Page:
At a cup-supplying station 36, a cup dispenser 38, which includes a cylinder for holding a stack of empty cups, drops an empty cup on the conveyor when a cup support 33 is positioned thereunder. The dispenser 38 may be of any suitable type, for example operated by a motor and cup-drop control 40- which is linked to the dispenser 38, to drop a single cup when actuated. At the next station, a cup-filling station 42, a spout 44 feeds beverage into cup 31 from a tank 46 via a control valve 48. Also at the filling station 42, a pivoted cupsensing arm 50 is mounted to one side of the conveyor belt 18 and includes a lateral finger 51 projecting therefrom. The arm 50 is biased so that the finger 51 normally extends partly over the conveyor in the path of a cup 31 so as to be moved back by the cup when itis conveyed into position at station 42. The sensing arm 50 actuates an electric switch 52 between its closed and open conditions when the arm is moved between its two positions corresponding respectively to a cup 31 being present at station 42 andto theabsence of such a cup.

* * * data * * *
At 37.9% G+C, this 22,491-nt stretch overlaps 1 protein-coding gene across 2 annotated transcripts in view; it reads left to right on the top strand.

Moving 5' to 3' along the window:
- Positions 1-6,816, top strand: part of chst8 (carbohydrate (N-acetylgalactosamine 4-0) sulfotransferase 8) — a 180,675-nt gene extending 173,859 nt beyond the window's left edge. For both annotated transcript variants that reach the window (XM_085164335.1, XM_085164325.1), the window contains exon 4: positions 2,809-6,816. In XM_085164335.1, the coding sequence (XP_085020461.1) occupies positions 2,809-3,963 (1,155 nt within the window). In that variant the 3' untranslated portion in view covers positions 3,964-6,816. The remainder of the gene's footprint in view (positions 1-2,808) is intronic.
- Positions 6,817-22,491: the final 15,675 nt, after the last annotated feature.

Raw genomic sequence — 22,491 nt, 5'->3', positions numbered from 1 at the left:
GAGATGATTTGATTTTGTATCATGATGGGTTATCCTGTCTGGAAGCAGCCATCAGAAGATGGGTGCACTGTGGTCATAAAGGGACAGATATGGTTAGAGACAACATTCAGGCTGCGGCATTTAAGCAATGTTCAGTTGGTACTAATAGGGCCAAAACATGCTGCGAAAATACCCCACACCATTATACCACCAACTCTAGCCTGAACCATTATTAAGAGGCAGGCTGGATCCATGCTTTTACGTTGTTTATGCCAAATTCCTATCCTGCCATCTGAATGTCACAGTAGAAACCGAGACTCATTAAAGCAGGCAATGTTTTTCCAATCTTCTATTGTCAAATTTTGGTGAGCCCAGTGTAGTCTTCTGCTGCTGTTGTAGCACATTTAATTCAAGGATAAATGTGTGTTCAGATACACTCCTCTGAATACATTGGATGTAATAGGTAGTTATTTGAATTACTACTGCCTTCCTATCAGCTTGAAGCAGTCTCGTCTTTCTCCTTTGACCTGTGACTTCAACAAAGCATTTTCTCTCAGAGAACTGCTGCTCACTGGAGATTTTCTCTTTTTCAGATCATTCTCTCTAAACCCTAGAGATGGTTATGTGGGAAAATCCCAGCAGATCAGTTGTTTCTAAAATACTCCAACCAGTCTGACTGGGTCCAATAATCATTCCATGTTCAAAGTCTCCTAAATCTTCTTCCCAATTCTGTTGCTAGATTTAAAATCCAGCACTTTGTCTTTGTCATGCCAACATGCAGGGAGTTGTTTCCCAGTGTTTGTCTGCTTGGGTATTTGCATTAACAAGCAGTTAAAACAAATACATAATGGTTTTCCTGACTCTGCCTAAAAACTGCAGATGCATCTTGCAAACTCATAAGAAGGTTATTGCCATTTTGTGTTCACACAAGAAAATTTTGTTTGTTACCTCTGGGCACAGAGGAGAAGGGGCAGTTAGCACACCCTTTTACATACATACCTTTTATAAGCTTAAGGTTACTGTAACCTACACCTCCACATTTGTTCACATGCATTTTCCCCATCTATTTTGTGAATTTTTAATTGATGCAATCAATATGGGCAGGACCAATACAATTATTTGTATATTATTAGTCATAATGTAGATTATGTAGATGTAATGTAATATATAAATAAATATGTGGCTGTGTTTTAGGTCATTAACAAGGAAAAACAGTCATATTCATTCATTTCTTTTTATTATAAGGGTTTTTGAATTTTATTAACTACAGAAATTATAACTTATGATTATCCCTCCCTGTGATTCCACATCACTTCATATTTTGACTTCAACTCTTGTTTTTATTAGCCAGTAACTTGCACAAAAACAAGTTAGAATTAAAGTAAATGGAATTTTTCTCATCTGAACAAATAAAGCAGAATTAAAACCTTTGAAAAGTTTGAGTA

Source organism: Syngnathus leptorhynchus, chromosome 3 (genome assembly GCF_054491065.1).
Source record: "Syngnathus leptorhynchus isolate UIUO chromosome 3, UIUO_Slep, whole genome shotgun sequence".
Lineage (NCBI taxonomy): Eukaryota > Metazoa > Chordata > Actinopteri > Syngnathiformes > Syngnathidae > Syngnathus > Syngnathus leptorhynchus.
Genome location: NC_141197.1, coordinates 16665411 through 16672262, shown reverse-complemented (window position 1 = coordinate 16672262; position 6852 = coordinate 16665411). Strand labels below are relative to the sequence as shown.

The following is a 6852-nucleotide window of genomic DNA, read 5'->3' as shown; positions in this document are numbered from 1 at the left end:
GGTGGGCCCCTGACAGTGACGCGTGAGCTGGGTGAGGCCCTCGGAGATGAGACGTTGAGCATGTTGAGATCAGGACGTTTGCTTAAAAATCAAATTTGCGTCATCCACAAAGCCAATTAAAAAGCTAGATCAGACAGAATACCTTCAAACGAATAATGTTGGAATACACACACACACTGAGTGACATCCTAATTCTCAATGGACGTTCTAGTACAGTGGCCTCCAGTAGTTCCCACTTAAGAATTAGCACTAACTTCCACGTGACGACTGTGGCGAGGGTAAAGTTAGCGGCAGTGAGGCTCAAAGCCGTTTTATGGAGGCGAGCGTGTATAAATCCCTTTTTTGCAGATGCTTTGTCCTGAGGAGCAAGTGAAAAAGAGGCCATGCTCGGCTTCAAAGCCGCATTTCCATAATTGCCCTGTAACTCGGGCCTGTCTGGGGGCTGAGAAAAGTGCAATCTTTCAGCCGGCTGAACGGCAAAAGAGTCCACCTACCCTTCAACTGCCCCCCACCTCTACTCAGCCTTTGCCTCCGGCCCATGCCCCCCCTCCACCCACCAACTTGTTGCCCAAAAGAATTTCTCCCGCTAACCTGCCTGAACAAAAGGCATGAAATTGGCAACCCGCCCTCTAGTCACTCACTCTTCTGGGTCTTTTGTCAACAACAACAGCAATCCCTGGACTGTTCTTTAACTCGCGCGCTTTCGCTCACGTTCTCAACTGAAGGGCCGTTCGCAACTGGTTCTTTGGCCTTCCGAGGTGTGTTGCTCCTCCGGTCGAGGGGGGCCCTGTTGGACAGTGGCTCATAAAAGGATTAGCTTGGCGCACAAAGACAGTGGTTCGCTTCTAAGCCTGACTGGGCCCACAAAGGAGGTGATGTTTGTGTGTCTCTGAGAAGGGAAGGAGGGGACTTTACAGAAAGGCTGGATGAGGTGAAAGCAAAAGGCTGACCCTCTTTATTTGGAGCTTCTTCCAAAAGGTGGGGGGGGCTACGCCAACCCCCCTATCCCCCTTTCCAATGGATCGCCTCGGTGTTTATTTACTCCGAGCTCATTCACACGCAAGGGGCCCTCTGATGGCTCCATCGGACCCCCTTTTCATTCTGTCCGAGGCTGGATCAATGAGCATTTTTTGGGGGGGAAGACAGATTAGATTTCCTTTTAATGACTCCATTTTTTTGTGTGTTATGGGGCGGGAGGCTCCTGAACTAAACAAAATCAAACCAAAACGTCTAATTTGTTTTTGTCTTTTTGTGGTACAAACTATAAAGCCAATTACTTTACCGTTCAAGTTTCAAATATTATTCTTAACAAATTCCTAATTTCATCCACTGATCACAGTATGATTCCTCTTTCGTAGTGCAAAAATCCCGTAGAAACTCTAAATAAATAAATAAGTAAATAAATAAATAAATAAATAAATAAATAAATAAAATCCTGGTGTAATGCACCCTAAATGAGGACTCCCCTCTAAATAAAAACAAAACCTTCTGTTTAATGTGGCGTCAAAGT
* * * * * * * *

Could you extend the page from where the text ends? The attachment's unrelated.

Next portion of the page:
The front panel 12 is located between the filling station 42 and a pickup station 54. The lower end' of the front panel 12 is spaced above the conveyor belt 18 bythe height of the largest cup used in: the system, whereby the cups are conveyedunder panel 12 into position at station 54; Overlying the conveyor belt18', and spaced'in front of the front panel 12 by the length d or a distance corresponding to approximately the diameter of a cup, is a horizontal panel section 56, secured to the side panels and to a connecting panel 58 mounted on the base 16 and extending between the side panels. Panels 56 and 58 form a front enclosure for the conveyor, and'pan'el 56 forms a platform on which filled cups may be placed after removal from the conveyor. A switch 60 is mounted on the inside of the connecting panel 58, where it is actuated by a pivoted, L-shaped cup-sensing arm 62, similar to arm 50, which has a finger 64 extending over the top of the conveyor belt 18 in a position to be moved by a filled cup 32 as it is conveyed intoposition at the pickup station 54. Mounted on thefront panel 12' is an enclosure 66 which includes a push-button or other manual switch 68 and an indicator lamp 70.